A drug used to treat cancer may also be effective in diseases that cause scarring of the internal organs or skin, such as pulmonary fibrosis or scleroderma.
The drug, with the generic name bortezomib, stopped the production of fibrotic proteins in human cells and the development of fibrous scarring in a mouse model of fibrotic disease, according to a new Northwestern Medicine study published in the journal Thorax.
"This drug appears to put the brakes on abnormal development of scar tissue in the lungs and skin and may also work in other organs," said lead author Manu Jain, M.D., associate professor of medicine and of pediatrics at Northwestern University Feinberg School of Medicine and a physician at Northwestern Memorial Hospital and Children's Memorial Hospital. "These diseases have a high fatality rate, and there is no truly effective treatment for them right now."
Scleroderma is an autoimmune disease that causes progressive thickening and tightening of the skin and can lead to serious internal organ damage and, in some cases, death. Scleroderma affects an estimated 300,000 people in the United States, most frequently young to middle-aged women.
Idiopathic pulmonary fibrosis is a scarring or thickening of the lungs without any known cause that makes it increasingly difficult to breathe. It may affect up to 200,000 people in the U.S. between 50 and 70 years old.
Jain said the drug appears to inhibit a protein called transforming growth factor beta, which is essential for the growth of the scar tissue. Patients with fibrosis have increased levels and activity of the growth factor. Bortezomib is currently used to treat multiple myeloma and lymphoma.
In the study, when researchers gave bortezomib to mice, it prevented the development of a fibrotic-like disease. "The mice that normally get this disease didn't get it," Jain said.
Researchers also took fibroblast cells from scleroderma and pulmonary fibrosis patients and incubated those cells with the drug. Fibroblast cells are believed to be important in the development of scarring in humans. The drug prevented the expression of proteins that are necessary for scarring.
Coauthors on the study are Gokhan Mutlu, M.D., and Scott Budinger, M.D., both associate professors of medicine at Feinberg and physicians at Northwestern Memorial Hospital.
Marla Paul | EurekAlert!
Hot cars can hit deadly temperatures in as little as one hour
24.05.2018 | Arizona State University
3D images of cancer cells in the body: Medical physicists from Halle present new method
16.05.2018 | Martin-Luther-Universität Halle-Wittenberg
The more electronics steer, accelerate and brake cars, the more important it is to protect them against cyber-attacks. That is why 15 partners from industry and academia will work together over the next three years on new approaches to IT security in self-driving cars. The joint project goes by the name Security For Connected, Autonomous Cars (SecForCARs) and has funding of €7.2 million from the German Federal Ministry of Education and Research. Infineon is leading the project.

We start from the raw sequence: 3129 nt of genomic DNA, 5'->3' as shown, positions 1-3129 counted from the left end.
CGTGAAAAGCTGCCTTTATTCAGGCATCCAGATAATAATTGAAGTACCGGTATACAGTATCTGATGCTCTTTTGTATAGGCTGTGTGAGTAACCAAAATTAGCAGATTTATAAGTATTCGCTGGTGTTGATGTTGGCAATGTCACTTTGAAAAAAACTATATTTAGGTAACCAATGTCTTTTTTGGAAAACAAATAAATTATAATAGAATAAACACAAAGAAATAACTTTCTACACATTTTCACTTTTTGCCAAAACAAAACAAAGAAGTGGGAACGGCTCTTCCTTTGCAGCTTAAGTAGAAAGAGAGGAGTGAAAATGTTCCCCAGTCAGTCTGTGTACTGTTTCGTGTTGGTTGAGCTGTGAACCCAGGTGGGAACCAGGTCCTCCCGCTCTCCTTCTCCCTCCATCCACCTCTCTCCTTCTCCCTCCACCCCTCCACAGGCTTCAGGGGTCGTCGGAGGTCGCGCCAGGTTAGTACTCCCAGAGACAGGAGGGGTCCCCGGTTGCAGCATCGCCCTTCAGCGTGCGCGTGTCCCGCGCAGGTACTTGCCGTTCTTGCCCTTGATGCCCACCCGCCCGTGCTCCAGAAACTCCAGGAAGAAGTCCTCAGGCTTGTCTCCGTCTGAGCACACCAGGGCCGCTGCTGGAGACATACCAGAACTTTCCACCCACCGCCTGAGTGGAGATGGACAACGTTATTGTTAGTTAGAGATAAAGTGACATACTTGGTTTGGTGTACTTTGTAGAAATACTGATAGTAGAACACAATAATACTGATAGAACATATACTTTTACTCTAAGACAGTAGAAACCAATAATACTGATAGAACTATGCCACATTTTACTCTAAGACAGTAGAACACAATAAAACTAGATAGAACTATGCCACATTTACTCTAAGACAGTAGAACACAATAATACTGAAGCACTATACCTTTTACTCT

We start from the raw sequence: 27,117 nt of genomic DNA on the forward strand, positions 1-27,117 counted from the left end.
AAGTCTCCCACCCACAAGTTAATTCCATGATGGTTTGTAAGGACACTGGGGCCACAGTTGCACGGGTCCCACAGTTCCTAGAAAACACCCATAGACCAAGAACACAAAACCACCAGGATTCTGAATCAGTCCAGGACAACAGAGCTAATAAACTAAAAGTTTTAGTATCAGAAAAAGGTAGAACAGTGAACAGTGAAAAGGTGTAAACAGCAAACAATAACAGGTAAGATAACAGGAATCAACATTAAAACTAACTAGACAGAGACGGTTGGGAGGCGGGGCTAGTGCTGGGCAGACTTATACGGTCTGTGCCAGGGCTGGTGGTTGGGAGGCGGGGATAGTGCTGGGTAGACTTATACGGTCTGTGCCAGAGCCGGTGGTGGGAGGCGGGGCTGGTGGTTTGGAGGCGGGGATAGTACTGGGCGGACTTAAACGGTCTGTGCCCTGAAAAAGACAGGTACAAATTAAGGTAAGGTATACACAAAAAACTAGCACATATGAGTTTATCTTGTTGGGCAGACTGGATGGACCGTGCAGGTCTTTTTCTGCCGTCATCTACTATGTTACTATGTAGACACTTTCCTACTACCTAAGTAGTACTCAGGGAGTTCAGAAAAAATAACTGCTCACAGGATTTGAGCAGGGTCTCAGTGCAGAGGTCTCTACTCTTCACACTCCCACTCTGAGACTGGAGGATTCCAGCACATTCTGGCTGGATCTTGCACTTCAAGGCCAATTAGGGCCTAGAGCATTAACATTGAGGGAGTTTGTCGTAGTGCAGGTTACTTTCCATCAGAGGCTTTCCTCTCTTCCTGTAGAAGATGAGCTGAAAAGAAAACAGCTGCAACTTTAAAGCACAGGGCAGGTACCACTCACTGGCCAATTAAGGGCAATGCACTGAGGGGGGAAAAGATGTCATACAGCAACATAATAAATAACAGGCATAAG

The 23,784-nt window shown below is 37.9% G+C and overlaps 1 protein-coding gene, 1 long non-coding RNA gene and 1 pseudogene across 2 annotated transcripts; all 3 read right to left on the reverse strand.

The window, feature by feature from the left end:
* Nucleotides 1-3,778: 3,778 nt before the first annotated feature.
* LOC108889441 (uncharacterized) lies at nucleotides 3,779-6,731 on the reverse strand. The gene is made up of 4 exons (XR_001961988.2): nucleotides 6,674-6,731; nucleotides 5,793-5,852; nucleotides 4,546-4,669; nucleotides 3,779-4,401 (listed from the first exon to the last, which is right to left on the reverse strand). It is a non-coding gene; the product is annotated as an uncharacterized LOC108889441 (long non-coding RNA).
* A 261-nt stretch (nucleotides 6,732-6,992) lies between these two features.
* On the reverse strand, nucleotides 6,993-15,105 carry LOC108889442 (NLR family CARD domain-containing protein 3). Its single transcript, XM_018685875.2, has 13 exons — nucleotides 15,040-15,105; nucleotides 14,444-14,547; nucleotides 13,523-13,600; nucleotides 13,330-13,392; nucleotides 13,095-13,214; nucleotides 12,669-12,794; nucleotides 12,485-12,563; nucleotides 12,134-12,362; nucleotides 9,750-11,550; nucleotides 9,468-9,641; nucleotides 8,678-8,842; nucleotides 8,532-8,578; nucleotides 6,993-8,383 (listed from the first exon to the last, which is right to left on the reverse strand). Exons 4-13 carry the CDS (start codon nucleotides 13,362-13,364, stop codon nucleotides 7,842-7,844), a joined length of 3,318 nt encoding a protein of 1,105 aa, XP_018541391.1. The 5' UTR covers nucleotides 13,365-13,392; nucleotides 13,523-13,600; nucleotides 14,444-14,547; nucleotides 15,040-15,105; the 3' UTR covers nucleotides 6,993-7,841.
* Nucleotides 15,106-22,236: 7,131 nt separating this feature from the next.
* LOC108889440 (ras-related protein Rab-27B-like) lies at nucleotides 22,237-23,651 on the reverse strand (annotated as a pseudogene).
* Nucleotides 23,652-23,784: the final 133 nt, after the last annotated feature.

Vehicles already offer diverse communication interfaces and more and more automated functions, such as distance and lane-keeping assist systems. At the same...
A research team led by physicists at the Technical University of Munich (TUM) has developed molecular nanoswitches that can be toggled between two structurally different states using an applied voltage. They can serve as the basis for a pioneering class of devices that could replace silicon-based components with organic molecules.
The development of new electronic technologies drives the incessant reduction of functional component sizes. In the context of an international collaborative...
At the LASYS 2018, from June 5th to 7th, the Laser Zentrum Hannover e.V. (LZH) will be showcasing processes for the laser material processing of tomorrow in hall 4 at stand 4E75. With blown bomb shells the LZH will present first results of a research project on civil security.
At this year's LASYS, the LZH will exhibit light-based processes such as cutting, welding, ablation and structuring as well as additive manufacturing for...
There are videos on the internet that can make one marvel at technology. For example, a smartphone is casually bent around the arm or a thin-film display is rolled in all directions and with almost every diameter. From the user's point of view, this looks fantastic. From a professional point of view, however, the question arises: Is that already possible?
At Display Week 2018, scientists from the Fraunhofer Institute for Applied Polymer Research IAP will be demonstrating today’s technological possibilities and...
So-called quantum many-body scars allow quantum systems to stay out of equilibrium much longer, explaining experiment | Study published in Nature Physics
Recently, researchers from Harvard and MIT succeeded in trapping a record 53 atoms and individually controlling their quantum state, realizing what is called a...
25.05.2018 | Event News
02.05.2018 | Event News
13.04.2018 | Event News
25.05.2018 | Event News
25.05.2018 | Machine Engineering
25.05.2018 | Life Sciences